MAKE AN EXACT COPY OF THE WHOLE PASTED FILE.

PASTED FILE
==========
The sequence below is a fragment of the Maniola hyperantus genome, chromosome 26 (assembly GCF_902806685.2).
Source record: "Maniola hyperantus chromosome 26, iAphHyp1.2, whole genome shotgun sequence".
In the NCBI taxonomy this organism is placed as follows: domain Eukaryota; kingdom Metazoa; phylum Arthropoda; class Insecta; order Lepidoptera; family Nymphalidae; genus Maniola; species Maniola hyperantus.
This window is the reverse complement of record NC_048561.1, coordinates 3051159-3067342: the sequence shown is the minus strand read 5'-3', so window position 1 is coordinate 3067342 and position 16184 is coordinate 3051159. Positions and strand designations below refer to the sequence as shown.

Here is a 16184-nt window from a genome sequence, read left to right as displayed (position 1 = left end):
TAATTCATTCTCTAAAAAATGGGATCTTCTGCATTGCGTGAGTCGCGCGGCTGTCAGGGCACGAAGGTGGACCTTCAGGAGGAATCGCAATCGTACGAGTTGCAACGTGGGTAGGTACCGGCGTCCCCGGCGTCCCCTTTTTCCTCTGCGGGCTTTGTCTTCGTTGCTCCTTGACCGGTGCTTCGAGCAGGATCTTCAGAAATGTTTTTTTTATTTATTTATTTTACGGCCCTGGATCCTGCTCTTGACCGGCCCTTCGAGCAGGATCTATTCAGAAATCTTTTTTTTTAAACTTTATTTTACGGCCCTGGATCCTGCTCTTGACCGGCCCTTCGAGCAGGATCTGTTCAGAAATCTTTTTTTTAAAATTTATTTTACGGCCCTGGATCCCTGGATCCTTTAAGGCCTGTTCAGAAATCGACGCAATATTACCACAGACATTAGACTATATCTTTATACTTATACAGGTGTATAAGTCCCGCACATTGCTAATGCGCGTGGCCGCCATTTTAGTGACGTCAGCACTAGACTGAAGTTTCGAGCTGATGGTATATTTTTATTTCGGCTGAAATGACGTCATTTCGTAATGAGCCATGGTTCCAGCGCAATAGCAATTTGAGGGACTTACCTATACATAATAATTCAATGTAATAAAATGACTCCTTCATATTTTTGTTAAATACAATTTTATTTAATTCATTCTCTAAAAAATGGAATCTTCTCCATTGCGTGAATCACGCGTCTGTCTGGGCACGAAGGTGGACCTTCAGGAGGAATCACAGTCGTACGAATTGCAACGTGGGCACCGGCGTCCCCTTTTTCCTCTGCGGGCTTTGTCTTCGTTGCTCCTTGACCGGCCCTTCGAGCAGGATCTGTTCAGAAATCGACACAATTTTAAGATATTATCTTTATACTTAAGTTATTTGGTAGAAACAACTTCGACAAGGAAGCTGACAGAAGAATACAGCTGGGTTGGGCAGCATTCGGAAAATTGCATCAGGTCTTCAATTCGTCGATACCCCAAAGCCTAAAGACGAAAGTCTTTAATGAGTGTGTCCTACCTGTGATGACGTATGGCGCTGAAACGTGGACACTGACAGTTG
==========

The sequence below is a fragment of the Maniola hyperantus genome, chromosome 26 (assembly GCF_902806685.2).
Source record: "Maniola hyperantus chromosome 26, iAphHyp1.2, whole genome shotgun sequence".
In the NCBI taxonomy this organism is placed as follows: domain Eukaryota; kingdom Metazoa; phylum Arthropoda; class Insecta; order Lepidoptera; family Nymphalidae; genus Maniola; species Maniola hyperantus.
This window is the reverse complement of record NC_048561.1, coordinates 3051159-3067342: the sequence shown is the minus strand read 5'-3', so window position 1 is coordinate 3067342 and position 16184 is coordinate 3051159. Positions and strand designations below refer to the sequence as shown.

Here is a 16184-nt window from a genome sequence, read left to right as displayed (position 1 = left end):
TAATTCATTCTCTAAAAAATGGGATCTTCTGCATTGCGTGAGTCGCGCGGCTGTCAGGGCACGAAGGTGGACCTTCAGGAGGAATCGCAATCGTACGAGTTGCAACGTGGGTAGGTACCGGCGTCCCCGGCGTCCCCTTTTTCCTCTGCGGGCTTTGTCTTCGTTGCTCCTTGACCGGTGCTTCGAGCAGGATCTTCAGAAATGTTTTTTTTATTTATTTATTTTACGGCCCTGGATCCTGCTCTTGACCGGCCCTTCGAGCAGGATCTATTCAGAAATCTTTTTTTTTAAACTTTATTTTACGGCCCTGGATCCTGCTCTTGACCGGCCCTTCGAGCAGGATCTGTTCAGAAATCTTTTTTTTAAAATTTATTTTACGGCCCTGGATCCCTGGATCCTTTAAGGCCTGTTCAGAAATCGACGCAATATTACCACAGACATTAGACTATATCTTTATACTTATACAGGTGTATAAGTCCCGCACATTGCTAATGCGCGTGGCCGCCATTTTAGTGACGTCAGCACTAGACTGAAGTTTCGAGCTGATGGTATATTTTTATTTCGGCTGAAATGACGTCATTTCGTAATGAGCCATGGTTCCAGCGCAATAGCAATTTGAGGGACTTACCTATACATAATAATTCAATGTAATAAAATGACTCCTTCATATTTTTGTTAAATACAATTTTATTTAATTCATTCTCTAAAAAATGGAATCTTCTCCATTGCGTGAATCACGCGTCTGTCTGGGCACGAAGGTGGACCTTCAGGAGGAATCACAGTCGTACGAATTGCAACGTGGGCACCGGCGTCCCCTTTTTCCTCTGCGGGCTTTGTCTTCGTTGCTCCTTGACCGGCCCTTCGAGCAGGATCTGTTCAGAAATCGACACAATTTTAAGATATTATCTTTATACTTAAGTTATTTGGTAGAAACAACTTCGACAAGGAAGCTGACAGAAGAATACAGCTGGGTTGGGCAGCATTCGGAAAATTGCATCAGGTCTTCAATTCGTCGATACCCCAAAGCCTAAAGACGAAAGTCTTTAATGAGTGTGTCCTACCTGTGATGACGTATGGCGCTGAAACGTGGACACTGACAGTTG